When you are examining your metrics and trying to associate links between them, be sure to ask yourself if what you are seeing is causation (a linked result) or just a correlation (no direct connection). If you want to see more examples of correlation versus causation, check out Or, if you’re a data nerd like me, pick up a copy of Spurious Correlations by Tyler Vigen.

Don’t Make Rash Decisions

Data informs decisions, it doesn’t make decisions for you. This is especially important when you’re working with metrics that involve staffing or marketing tools. Your employees are more than just numbers in an equation. The decisions you make affect their livelihood and can have a severe impact on employee morale. It’s better to take your time and really plan out any changes to management or staff. And if a change does occur, it’s important to be able to explain the logic and rationale behind any changes to your existing staff.  

In marketing, specifically in determining return on investment, it can take a while for marketing to pay off. Running an ad or using new keywords on Google can take a few months to show traction. I would recommend a tactic known as A/B testing, where half of your target market is shown one version of an ad, and the other half is shown a slightly different version of the same ad. Once you see which one provides a higher return, you can run more of that one. Testing and measuring is the pathway to success in marketing.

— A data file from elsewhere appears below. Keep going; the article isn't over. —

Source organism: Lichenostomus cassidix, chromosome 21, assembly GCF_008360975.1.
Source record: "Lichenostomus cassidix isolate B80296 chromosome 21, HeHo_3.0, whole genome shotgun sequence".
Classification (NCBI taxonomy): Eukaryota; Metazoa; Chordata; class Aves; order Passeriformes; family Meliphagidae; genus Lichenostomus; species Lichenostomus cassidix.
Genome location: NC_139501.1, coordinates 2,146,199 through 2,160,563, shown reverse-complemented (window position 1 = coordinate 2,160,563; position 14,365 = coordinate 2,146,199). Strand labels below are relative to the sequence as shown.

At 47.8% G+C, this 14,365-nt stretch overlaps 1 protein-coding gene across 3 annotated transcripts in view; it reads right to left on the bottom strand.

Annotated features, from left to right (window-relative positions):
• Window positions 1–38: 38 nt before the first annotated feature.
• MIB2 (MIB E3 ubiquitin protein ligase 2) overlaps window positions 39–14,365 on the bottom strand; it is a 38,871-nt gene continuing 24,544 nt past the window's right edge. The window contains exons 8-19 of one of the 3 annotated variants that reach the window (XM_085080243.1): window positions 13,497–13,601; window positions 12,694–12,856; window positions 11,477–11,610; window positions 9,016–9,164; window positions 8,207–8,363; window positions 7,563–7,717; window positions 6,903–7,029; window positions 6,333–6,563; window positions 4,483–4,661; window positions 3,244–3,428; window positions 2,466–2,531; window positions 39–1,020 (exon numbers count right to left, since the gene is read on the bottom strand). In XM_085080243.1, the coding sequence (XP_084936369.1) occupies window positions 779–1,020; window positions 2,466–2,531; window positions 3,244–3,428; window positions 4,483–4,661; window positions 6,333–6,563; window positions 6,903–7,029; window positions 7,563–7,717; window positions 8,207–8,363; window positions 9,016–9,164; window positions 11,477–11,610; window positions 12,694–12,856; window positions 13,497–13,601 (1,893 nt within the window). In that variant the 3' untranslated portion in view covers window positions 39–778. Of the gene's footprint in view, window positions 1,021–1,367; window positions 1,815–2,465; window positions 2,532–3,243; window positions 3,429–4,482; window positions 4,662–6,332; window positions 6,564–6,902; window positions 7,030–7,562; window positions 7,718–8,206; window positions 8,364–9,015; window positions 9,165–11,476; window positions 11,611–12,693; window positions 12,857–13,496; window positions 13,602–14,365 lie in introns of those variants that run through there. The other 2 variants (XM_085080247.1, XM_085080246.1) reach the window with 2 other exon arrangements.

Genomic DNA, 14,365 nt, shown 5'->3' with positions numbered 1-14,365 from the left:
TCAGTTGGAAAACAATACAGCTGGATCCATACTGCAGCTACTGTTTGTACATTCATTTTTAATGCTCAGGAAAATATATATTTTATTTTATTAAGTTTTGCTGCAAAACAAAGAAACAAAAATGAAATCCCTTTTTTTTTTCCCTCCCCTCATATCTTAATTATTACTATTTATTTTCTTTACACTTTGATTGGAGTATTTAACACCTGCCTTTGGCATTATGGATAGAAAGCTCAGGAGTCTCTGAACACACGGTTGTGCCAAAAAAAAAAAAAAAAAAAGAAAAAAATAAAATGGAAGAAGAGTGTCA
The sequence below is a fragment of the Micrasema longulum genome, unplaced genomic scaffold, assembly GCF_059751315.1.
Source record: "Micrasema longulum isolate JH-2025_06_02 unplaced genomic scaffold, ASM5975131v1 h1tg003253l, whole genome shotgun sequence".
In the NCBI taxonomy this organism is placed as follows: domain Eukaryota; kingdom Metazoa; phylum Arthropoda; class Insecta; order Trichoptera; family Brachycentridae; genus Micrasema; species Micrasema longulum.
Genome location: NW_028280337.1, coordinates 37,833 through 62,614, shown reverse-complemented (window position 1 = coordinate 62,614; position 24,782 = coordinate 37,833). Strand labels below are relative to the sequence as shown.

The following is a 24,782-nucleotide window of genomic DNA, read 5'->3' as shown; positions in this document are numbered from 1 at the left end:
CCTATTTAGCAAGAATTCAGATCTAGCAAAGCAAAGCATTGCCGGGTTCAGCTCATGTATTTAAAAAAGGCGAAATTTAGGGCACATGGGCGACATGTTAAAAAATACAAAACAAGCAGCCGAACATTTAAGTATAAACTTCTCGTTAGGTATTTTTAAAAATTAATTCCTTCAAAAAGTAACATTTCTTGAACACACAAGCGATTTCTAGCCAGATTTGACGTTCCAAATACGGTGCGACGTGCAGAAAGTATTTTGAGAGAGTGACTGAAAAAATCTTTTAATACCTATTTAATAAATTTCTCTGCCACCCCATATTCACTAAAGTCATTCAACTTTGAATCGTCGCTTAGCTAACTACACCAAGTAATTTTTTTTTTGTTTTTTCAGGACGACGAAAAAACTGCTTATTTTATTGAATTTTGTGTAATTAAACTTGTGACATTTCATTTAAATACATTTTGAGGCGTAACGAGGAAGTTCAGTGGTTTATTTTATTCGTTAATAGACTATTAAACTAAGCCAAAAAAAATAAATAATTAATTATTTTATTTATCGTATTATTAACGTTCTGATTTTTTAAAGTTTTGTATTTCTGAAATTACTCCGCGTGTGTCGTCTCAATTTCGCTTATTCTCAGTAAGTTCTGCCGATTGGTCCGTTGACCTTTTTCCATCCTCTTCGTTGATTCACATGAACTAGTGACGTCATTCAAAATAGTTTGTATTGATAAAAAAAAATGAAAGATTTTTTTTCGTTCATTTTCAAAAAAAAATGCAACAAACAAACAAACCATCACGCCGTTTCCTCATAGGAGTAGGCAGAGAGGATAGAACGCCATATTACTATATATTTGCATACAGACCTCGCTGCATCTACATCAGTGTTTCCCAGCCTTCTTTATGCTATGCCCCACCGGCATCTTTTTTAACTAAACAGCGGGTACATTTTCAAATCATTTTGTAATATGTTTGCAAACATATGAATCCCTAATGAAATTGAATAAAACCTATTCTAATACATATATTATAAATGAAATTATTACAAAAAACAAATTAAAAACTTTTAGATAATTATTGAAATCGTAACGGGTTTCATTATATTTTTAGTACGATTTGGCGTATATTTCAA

Your Metrics Dashboard

Are you looking for a way to view all of your metrics in one place? Fear not, fellow metrics aficionados, Microsoft Excel and Google Sheets are here to save the day. You can do some really cool stuff with spreadsheets, so I recommend learning how to use them to serve your purposes. 

Imagine having a page that puts all of this data into easy-to-read graphs with historical comparisons. With one glance—and a few clicks—you can know immediately if your performance is improving or slipping over time. 

Again, clean data is the only good data, so be careful about how you are importing information. 

You Can Do It

At the end of the day, all of your efforts are only going to matter if you keep track of accurate, relevant data that provides useful information. Now, this doesn’t require a PhD in statistics or five servers’ worth of client history, but by following the steps discussed here, you should be on the right path to tracking your company’s data in a way that works for you. 

When all else fails, keep it simple—it’s better to track what you know than to make things too complicated, too quickly. By keeping track of your metrics—in a way that makes sense to you—you’ll be on your way to a solid, long-term business strategy. Or better yet, total world domination.